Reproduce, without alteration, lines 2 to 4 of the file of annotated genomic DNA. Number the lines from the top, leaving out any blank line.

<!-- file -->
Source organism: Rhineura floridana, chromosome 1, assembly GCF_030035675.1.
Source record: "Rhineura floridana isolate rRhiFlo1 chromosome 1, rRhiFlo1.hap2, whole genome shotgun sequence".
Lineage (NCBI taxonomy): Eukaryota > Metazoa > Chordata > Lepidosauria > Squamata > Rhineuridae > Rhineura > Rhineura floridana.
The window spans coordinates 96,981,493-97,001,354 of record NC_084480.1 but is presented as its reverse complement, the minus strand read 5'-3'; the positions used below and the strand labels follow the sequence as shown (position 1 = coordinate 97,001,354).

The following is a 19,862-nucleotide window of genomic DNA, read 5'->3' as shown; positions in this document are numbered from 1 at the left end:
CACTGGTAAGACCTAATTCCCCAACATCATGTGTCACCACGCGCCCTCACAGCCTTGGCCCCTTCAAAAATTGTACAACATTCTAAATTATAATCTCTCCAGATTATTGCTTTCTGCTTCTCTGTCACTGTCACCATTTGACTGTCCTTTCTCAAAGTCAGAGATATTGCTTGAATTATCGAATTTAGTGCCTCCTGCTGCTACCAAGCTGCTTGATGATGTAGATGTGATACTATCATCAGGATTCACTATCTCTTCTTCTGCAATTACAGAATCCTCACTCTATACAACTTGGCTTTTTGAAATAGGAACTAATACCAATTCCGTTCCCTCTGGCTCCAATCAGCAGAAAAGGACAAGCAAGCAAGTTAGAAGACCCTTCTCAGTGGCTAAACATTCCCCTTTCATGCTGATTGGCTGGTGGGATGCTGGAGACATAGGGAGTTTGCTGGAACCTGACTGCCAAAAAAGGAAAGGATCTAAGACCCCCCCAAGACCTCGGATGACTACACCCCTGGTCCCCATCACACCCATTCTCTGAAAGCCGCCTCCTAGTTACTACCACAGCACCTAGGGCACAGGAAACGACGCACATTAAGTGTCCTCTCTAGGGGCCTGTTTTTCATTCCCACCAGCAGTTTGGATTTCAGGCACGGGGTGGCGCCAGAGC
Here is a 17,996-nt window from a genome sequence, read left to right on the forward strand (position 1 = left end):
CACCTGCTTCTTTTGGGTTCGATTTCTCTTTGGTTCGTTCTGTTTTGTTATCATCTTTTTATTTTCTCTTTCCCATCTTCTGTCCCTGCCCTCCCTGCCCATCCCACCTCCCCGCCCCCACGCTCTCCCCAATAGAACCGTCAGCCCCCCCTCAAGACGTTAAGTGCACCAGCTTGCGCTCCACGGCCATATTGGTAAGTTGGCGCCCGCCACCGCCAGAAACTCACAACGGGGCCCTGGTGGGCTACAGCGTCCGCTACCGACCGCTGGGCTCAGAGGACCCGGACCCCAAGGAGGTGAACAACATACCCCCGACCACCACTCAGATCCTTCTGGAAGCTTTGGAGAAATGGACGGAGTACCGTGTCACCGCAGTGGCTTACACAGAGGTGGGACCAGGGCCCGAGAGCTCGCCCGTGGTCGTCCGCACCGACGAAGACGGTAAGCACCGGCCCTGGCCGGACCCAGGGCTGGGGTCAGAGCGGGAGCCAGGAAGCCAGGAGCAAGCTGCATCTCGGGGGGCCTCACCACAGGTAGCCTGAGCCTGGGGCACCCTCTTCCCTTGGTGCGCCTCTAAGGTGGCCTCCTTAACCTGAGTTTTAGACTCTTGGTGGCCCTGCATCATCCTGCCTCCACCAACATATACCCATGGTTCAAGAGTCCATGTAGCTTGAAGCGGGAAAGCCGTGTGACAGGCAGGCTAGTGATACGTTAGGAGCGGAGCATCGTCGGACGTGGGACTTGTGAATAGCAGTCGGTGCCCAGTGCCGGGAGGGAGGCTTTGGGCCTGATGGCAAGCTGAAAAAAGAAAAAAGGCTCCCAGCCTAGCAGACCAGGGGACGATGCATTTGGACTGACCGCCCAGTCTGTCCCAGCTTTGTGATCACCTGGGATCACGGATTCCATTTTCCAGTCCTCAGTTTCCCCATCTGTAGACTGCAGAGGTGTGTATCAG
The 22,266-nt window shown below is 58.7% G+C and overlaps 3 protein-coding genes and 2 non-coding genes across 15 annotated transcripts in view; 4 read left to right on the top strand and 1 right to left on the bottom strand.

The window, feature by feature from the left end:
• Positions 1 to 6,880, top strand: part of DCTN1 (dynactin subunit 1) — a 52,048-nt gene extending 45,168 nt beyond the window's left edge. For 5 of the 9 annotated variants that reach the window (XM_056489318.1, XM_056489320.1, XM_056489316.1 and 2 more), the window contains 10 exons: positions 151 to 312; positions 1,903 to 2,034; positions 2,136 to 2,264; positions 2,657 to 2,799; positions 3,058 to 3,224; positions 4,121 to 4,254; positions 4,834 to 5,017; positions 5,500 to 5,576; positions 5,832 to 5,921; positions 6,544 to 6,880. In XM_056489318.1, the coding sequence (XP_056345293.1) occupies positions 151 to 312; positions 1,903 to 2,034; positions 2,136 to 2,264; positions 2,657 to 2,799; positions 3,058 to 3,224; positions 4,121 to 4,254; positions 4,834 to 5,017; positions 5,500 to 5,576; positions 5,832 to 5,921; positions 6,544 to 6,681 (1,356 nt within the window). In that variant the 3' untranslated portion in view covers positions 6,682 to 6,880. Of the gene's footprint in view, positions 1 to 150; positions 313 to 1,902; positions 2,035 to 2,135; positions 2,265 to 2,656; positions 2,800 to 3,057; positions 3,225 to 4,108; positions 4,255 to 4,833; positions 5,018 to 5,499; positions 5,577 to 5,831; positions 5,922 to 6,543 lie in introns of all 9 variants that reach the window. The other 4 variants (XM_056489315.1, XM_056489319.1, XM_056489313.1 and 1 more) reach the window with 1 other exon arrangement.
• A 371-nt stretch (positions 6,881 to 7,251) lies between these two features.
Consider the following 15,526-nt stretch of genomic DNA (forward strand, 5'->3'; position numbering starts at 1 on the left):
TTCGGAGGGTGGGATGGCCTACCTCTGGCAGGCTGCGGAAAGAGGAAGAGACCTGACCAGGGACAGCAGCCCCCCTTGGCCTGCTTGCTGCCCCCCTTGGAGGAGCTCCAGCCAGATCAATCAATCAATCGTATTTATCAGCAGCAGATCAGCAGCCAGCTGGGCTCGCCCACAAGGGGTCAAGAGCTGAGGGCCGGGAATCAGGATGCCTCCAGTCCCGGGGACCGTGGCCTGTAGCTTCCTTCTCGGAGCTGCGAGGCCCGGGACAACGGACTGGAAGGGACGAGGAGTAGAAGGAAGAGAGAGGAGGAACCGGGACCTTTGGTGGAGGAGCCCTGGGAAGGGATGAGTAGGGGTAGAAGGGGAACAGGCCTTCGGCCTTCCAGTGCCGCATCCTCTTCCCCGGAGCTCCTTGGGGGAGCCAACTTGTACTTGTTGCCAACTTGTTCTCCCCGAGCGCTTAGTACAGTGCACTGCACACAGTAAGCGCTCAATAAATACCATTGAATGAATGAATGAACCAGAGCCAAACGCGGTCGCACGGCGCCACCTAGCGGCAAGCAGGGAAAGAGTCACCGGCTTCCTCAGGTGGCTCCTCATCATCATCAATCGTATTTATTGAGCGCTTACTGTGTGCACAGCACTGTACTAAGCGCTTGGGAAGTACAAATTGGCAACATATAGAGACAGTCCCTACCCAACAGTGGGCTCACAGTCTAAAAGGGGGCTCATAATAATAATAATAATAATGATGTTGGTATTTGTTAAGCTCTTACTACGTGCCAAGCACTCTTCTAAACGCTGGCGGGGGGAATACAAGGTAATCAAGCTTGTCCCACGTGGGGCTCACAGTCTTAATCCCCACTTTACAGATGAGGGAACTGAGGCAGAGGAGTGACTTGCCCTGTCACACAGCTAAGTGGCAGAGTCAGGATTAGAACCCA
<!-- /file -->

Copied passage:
Source record: "Rhineura floridana isolate rRhiFlo1 chromosome 1, rRhiFlo1.hap2, whole genome shotgun sequence".
Lineage (NCBI taxonomy): Eukaryota > Metazoa > Chordata > Lepidosauria > Squamata > Rhineuridae > Rhineura > Rhineura floridana.
The window spans coordinates 96,981,493-97,001,354 of record NC_084480.1 but is presented as its reverse complement, the minus strand read 5'-3'; the positions used below and the strand labels follow the sequence as shown (position 1 = coordinate 97,001,354).